Here’s Why You Should Sit in a Circle at Work

When you picture “sitting in a circle,” adults in professional dress probably aren’t the folks who spring to mind. You might instead imagine schoolchildren during reading time, or perhaps assembled for a round of duck-duck-goose. But, sitting in a circle …

Why We Work (Besides the Money)

There are very few people who have the kind of money that makes working optional rather than mandatory. But, just because we need to work to pay the bills, that doesn’t mean that money is the only reason we go …

4 Possible Surprises From the Offices of the Future

Of course, no one knows for sure what the future will bring, but that hasn't stopped humans from trying to predict what's to come for centuries. These days, it's especially difficult to speculate about the future because things are changing so quickly. Who knows what will come along next? Still, it's fun to think about. Also, there are also some current workplace trends than can help our guesses veer toward the more educated variety. When thinking about the offices of the future, here are a few wild to semi-wild possibilities to keep on your radar.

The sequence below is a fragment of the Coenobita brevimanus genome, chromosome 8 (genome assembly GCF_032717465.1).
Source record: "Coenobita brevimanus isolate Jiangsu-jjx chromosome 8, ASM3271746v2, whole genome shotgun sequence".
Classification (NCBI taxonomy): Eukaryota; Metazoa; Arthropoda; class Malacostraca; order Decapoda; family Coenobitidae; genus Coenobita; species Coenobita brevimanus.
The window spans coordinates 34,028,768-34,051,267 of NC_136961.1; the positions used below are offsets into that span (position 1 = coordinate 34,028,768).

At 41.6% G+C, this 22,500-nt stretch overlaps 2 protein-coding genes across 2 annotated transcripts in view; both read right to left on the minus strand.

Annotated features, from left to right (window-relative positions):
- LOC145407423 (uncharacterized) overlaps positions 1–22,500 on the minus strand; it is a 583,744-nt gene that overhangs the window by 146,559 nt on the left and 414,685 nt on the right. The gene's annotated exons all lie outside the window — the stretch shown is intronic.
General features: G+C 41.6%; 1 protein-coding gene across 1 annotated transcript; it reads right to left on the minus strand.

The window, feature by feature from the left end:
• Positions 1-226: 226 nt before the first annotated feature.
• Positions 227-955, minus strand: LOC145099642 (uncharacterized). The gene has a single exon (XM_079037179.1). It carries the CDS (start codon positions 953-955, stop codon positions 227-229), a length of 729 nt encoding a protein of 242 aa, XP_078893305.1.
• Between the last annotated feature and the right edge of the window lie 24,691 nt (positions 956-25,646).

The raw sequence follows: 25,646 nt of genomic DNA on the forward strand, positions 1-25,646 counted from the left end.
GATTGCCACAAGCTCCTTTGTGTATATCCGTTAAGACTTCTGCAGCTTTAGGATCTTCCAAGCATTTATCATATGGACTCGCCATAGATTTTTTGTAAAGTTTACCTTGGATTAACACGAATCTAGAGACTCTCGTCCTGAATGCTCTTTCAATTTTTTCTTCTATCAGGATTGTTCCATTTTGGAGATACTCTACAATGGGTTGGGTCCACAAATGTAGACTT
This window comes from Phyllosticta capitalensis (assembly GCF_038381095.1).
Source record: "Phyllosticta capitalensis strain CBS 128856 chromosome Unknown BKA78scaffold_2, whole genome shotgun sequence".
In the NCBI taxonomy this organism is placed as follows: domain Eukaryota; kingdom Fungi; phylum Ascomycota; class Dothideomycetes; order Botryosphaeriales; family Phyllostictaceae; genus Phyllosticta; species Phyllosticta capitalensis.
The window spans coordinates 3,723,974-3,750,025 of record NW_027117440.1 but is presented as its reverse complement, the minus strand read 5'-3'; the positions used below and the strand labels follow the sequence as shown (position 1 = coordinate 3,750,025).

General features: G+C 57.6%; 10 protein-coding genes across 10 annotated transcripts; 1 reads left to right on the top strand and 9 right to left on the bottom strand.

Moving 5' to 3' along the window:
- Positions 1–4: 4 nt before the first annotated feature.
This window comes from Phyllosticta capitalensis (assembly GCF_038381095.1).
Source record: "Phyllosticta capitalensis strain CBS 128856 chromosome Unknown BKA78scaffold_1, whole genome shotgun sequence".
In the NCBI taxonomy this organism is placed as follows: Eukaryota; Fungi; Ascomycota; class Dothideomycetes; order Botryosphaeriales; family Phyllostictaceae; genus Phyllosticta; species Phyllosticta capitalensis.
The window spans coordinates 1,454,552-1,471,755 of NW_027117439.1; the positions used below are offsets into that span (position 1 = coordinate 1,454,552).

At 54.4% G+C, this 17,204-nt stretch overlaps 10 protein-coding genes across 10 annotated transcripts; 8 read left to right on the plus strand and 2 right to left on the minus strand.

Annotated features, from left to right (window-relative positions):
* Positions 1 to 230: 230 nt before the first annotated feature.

What’s So Wrong With European Work Culture, Anyway?

There's an unfortunate stereotype about Europe that often rears its head when politicians are talking about the U.S. economy and work culture. Comparisons with countries like France and Italy can characterize these European states as lazy, unmotivated, and dangerous for free market growth.

Are Tech Jobs Just Crazy Hard on Workers?

The short answer is "yes." It's also "no" and "it depends." The recent New York Times critique of Amazon's work culture — the most commented-on piece in the publication's history — has resulted in a firestorm of both backlash and support from the media and tech titans. Former and current Amazon employees have chimed in, sharing views and experiences that both support and negate the Times' claim that Amazon is a company guilty of "conducting an experiment in how far it can push white-collar workers to get them to achieve its ever-expanding ambitions."